2005 Salt Lake City Annual Meeting (October 16–19, 2005)

Paper No. 5
Presentation Time: 1:30 PM-5:30 PM


PIERSON, Sarah J., BANNER, Jay L., MUSGROVE, MaryLynn and MACK, Larry, Department of Geological Sciences, University of Texas at Austin, Austin, TX 78712, sajo_p@mail.utexas.edu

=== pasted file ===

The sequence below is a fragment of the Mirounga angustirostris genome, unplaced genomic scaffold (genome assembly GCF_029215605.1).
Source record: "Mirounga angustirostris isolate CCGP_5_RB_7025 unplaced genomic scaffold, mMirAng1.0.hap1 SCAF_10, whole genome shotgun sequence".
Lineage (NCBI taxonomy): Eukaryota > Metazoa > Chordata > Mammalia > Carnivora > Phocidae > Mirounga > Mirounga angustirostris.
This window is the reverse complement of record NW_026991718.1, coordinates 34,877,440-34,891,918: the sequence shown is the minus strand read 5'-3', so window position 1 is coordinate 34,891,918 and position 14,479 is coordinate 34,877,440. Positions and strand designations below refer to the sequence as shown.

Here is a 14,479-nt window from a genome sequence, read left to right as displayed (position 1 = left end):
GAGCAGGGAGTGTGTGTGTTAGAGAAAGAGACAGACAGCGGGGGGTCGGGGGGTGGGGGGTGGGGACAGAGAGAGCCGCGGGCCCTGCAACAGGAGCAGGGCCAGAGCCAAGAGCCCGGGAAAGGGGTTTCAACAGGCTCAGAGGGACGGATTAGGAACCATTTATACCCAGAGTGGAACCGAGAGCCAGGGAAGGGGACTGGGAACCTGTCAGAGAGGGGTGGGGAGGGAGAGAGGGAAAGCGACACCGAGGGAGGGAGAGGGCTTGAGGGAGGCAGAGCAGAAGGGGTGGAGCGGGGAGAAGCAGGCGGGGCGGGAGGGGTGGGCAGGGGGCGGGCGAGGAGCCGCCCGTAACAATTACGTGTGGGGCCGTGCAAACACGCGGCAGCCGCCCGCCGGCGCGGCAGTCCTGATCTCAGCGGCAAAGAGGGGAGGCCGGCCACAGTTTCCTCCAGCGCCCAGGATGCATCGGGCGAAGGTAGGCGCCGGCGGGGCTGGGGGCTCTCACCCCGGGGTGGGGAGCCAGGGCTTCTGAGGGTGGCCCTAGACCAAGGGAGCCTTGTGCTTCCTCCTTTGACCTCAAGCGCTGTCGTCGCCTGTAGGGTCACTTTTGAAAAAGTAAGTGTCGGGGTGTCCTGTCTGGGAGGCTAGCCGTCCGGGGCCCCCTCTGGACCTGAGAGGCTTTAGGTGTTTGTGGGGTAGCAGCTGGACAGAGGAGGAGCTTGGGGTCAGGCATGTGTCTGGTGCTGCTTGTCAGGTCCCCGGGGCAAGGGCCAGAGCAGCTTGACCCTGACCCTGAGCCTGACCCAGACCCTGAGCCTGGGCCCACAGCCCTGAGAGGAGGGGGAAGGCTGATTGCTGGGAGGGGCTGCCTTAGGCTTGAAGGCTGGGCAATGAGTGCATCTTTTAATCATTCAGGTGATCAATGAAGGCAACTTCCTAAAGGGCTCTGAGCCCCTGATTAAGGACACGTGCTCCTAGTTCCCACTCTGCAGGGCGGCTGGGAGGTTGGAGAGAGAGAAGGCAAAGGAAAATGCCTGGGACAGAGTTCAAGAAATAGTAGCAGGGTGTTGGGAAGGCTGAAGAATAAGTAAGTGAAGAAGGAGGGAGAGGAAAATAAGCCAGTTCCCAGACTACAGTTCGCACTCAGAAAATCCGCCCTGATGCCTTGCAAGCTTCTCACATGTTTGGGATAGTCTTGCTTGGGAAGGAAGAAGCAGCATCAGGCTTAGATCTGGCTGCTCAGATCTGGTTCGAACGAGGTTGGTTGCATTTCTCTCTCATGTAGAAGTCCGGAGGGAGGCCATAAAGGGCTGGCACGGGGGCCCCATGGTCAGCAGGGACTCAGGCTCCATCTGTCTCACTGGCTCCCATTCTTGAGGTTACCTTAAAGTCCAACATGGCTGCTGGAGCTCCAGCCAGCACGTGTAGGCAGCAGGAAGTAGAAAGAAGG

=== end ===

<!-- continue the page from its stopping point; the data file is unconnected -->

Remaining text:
Understanding flowpaths in karst aquifers is a principal challenge in these complex systems. Variations in the strontium isotope composition of cave dripwaters, soils, and limestone bedrock permit us to infer sources of dissolved ions and flowpaths in karst waters. In this model, dripwaters with a chemical signature similar to that of the soils indicate conduit flowpaths and relatively low extents of interaction with the limestone; whereas waters with a chemical signature similar to that of the limestone bedrock indicate higher residence times in the limestone via more diffuse flowpaths. We apply this flow route model to analyzing the evolution of dripwater in a cave in the recharge zone of the Edwards aquifer of central Texas. The aquifer is comprised of lower Cretaceous marine limestones and dolostones, overlain by thin mollisols. Two contrasting dripwater sites have been monitored on a monthly basis; one site has a relatively fast drip rate that varies with effective precipitation (0.011-0.28 mL/sec), whereas a second site has a lower and less variable drip rate (0.007-0.016 mL/sec). Dripwater 87Sr/86Sr values fall between the average soil value of 0.7088 and the average limestone bedrock value of 0.7076, indicating interaction with both sources. At the faster drip site, dripwater 87Sr/86Sr values are closer to the soil values and vary temporally with effective precipitation and to a lesser extent with drip rate. This indicates predominantly conduit flow during wet periods and a larger component of diffuse flow with higher bedrock residence times during dry periods. At the slower drip site 87Sr/86Sr values vary only within analytical uncertainty and are closer to limestone bedrock 87Sr/86Sr values, indicating longer residence time year-round and less responsiveness to effective precipitation. Sr isotope data in conjunction with other geochemical tracers such as Mg/Ca and Sr/Ca ratios may also provide insights into controls of local-scale variability in soil composition and lithology. These approaches can be used to better understand the dynamics of karst unsaturated zone hydrology, and also paleohydrology via Sr isotope analysis of speleothems.